"The MISTI grants are perfect for us, because they are designed to enable international collaboration. Our local partners have key local knowledge, they are able to collect crucial data, and they have access to country-specific resources."
Edgar Blanco – Research Director at the MIT Center for Transportation & Logistics (CTL), and Executive Director of the MIT SCALE Network in Latin America – has a vision. And a first step toward the realization of this vision was an MIT-Brazil seed fund grant from MISTI.
“My objective is modest, in a way,” Blanco says. “I want cities all over the world to make urban freight logistics a standard element of their long-term planning process. It’s not what most city planners think of first, but the megacities research we are doing has shown that we need to make supply chain logistics a priority.”
Why focus on megacities? Because more and more of them are emerging, and they present a compelling new set of supply chain problems. “Megacities grow so rapidly,” says Blanco, “that they are disorganized and dense – often 10 or 20 times more dense than a city in the U.S. Their density makes them very congested, yet their economically-challenged populations often need to visit stores on a daily basis. The patterns of consumption are entirely different. Based on the nature of how people buy products in a megacity, the city’s stores need to resupply much more frequently. But how do we get the trucks through without causing even more congestion?”
An initial seed grant for the Megacities Logistics Lab project helped Blanco team up with international collaborators to get the project started. “To understand how last mile delivery is handled in each megacity, I needed highly motivated partners on the ground,” explains Blanco, who has been awarded four separate seed grants to undertake project in São Paulo, Rio de Janeiro, Santiago and Mexico City. “The MISTI grants are perfect for us, because they are designed to enable international collaboration. Our local partners have key local knowledge, they are able to collect crucial data, and they have access to country-specific resources. I’ve been able to take my students to those locations, and our partners have brought their students and visited us to build a common platform. Now that the groundwork is in place, we are also helping them obtain local funding to move their projects forward.”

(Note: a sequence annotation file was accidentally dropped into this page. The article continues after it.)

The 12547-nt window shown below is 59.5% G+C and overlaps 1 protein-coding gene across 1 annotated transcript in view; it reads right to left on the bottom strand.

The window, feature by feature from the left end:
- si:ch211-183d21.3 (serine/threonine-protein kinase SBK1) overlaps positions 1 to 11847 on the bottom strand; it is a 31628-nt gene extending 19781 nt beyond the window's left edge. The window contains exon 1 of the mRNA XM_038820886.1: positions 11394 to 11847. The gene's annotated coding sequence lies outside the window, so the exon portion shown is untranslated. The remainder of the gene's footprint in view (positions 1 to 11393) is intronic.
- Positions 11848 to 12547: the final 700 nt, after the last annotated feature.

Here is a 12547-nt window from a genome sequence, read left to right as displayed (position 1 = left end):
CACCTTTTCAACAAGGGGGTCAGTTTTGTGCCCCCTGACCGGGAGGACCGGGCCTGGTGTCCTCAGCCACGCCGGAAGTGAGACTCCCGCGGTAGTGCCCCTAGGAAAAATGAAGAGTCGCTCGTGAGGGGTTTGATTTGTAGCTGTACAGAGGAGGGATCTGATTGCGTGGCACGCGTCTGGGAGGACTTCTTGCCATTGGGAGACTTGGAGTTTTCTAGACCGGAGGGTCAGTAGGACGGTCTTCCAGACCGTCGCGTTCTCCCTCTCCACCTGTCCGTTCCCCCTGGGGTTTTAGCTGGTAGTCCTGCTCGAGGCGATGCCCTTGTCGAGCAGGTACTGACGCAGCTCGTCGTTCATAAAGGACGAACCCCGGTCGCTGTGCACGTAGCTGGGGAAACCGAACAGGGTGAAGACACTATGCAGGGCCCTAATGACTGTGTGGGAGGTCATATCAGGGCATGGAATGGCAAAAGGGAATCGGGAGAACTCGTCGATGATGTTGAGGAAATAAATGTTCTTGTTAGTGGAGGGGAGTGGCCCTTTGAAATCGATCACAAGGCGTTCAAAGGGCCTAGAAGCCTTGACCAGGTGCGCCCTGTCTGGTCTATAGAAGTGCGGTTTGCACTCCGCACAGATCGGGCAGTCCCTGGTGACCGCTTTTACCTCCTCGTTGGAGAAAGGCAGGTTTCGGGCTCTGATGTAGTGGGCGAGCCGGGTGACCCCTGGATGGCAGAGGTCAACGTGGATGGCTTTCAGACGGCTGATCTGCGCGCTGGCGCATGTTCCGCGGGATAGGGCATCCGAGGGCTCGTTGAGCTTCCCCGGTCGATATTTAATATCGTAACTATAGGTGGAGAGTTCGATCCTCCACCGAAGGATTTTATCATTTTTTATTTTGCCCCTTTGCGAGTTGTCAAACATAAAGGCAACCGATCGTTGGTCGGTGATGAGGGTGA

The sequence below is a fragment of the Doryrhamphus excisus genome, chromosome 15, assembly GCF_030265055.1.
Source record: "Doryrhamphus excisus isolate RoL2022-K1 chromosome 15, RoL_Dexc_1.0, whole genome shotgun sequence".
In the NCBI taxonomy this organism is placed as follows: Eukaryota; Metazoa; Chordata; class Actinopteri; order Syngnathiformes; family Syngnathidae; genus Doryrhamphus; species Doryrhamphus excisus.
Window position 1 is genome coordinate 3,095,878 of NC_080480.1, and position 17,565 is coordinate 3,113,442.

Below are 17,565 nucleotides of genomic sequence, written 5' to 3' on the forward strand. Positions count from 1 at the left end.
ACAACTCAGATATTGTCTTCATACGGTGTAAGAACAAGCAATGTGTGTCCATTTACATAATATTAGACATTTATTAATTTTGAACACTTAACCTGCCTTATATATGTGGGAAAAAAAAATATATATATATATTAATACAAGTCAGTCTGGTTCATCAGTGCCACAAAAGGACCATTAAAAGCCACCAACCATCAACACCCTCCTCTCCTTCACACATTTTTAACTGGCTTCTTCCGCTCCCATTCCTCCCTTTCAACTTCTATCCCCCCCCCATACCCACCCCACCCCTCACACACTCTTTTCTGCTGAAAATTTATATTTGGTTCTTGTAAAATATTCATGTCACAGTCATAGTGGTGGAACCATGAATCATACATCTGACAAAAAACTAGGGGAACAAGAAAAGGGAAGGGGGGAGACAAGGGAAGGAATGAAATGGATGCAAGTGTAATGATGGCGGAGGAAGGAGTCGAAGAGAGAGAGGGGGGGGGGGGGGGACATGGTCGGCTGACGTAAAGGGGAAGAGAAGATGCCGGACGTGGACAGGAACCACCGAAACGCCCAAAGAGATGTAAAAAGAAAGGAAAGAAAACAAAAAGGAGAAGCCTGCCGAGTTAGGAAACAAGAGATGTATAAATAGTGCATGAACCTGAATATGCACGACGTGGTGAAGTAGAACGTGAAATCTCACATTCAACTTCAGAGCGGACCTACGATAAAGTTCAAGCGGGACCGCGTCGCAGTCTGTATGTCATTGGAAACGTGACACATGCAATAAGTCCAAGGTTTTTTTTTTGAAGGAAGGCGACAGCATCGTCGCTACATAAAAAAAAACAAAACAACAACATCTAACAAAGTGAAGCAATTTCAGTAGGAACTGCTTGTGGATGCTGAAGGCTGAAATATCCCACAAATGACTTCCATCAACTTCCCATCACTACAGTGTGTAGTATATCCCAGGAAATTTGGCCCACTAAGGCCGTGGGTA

In a big-picture sense, the Megacity Logistics Lab projects actually represent a multi-city, multi-country collaboration. Blanco is building a network of locally-based laboratories which consolidate their research on an international level in order to create effective urban freight policy recommendations.
In the meantime, he is co-editing a book that compiles case studies based on Blanco’s last mile work in the various cities. Several papers are also in the works, and Blanco has been asked by two banks – both of which provide countries with urban development funds – to draft policy papers for them.
“We are the only ones looking at urban freight this way,” Blanco says. “The policy papers will go straight to a country’s Ministry of Transportation, straight to anyone who wants funding from the banks, and this is probably the most influential thing we can do. We are also engaged on a six-month pilot program in a Mexico City neighborhood, where we are implementing new freight and logistics policies to see how well they will work. Once this succeeds in one city, other cities will be convinced that they should prioritize logistics issues in urban development. I hope we can impact existing megacities, but I’m aiming at the megacities of the future!”